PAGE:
Ceroxylon alpinum

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Ceroxylon (seh-ROKS-ih-lon)
alpinum (all-PEEN-uhm)
Ceralp0001z.jpg
Habitat.
Scientific Classification
Genus: Ceroxylon (seh-ROKS-ih-lon)
Species:
alpinum (all-PEEN-uhm)
Synonyms
None set.
Native Continent
America
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Morphology
Habit: Solitary
Leaf type: Pinnate
Culture
Survivability index
Common names
Andean Wax Palm. Chonta (Quindío, Colombia); palma bendita (Venezuela); palma de cera (Quindío, Valle del Cauca, Colombia; Venezuela); palma real (Valle del Cauca, Colombia).

Habitat and Distribution

Ceroxylon alpinum is found in Colombia, and Venezuela. Premontane Wet cloud forest,
Colombia. Photo by Dr. John Dransfield, Royal Botanic Gardens, Kew/Palmweb.
from 1400 to 2000 m, in the Andes of Venezuela (Distrito Federal, on the northwestern slopes of the Cordillera de La Costa, Aragua, and Táchira) and Colombia (western slope of the Eastern Cordillera, and eastern and western slopes of the Central and Western Cordilleras).

Description

Trunk 8-21 m tall, Solitary, 19-30 cm in diam., internodes covered with thin layers of wax, white at the base, grey to brown towards the apex. Leaves 17-20 (-25) in a hemispheric crown; sheath 75-125 cm long, densely covered with thick, eventually deciduous tomentum of white scales; petiole (10-) 20-30 cm long, 4.5-7.0 cm wide apically, adaxial surface concave to flattened, margins acute, glabrescent, abaxial surface convex, densely covered with thick, deciduous scales or their broken bases, indumentum more persistent towards the margins; rachis 194-270 cm long, adaxially flattened in 2/3-¾ of its length, twisted 90° on distal portion thereby holding the pinnae in a vertical position, abaxial surface covered with an indumentum resembling that of the petiole; pinnae 90-110 on each side, regularly arranged in one plane, horizontal to slightly pendulous, in the latter case forming an angle (abaxially) close to 75°, abaxial surface covered with elliptical, membranaceous, white scales, becoming gradually more scattered with age, midrib covered with one row of translucent, deciduous scales, pinnae at the extreme proximal end filiform, 22-41 (-62) × 0.2-0.3 (-1.4) cm, 10th pinna from base 52-74 × 1-2 cm, middle pinnae 49-80 × 3.5-5.5 cm, 2.3-5.5 cm apart, apical pinnae (15-) 24-31 × 0.5-1.0 cm, usually free, rarely united along the margins.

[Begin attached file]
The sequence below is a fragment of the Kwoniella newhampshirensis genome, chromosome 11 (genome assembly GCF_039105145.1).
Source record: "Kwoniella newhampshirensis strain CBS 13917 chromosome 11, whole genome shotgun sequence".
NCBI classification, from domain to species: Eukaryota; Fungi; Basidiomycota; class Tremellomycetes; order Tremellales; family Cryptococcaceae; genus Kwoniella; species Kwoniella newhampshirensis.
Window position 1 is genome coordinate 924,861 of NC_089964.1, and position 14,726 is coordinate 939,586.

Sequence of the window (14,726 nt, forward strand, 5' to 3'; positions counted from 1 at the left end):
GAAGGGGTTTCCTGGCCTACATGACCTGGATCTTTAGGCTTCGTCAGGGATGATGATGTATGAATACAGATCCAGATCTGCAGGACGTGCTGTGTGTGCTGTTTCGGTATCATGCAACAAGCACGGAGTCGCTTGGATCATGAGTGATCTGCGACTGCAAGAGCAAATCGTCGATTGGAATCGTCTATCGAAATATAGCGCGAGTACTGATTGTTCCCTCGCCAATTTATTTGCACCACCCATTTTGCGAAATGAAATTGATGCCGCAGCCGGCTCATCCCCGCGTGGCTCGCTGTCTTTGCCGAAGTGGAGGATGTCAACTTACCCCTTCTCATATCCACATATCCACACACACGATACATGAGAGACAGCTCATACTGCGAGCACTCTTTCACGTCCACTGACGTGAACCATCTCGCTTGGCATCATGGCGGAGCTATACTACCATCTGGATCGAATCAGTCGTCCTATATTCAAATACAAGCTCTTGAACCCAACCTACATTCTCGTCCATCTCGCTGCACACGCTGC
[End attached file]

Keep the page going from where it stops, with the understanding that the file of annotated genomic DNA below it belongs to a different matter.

Culture

It endures cool and damp conditions for most of the year. An acid soil suits it best (use Miracid) together with moist, and damp conditions and of course an adequate supply of water. Opinions as to its hardiness vary. Cool, sheltered and moist. Prefers a mild temperate climate, and doesn't like hot weather. Very slow growing.

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Comments and Curiosities

This is a tillering palm, it exhibits saxophone style root growth (it has a heel), keep top third of heel above soil elevation!


External Links

References

Phonetic spelling of Latin names by edric.

Special thanks to Geoff Stein, (Palmbob) for his hundreds of photos.

Special thanks to Palmweb.org, Dr. John Dransfield, Dr. Bill Baker & team, for their volumes of information and photos.

Glossary of Palm Terms; Based on the glossary in Dransfield, J., N.W. Uhl, C.B. Asmussen-Lange, W.J. Baker, M.M. Harley & C.E. Lewis. 2008. Genera Palmarum - Evolution and Classification of the Palms. Royal Botanic Gardens, Kew. All images copyright of the artists and photographers (see images for credits).

Sanin, Maria Jose & Galeano, Gloria. 2011. A revision of the Andean wax palms, Ceroxylon (Arecaceae).


Many Special Thanks to Ed Vaile for his long hours of tireless editing and numerous contributions.

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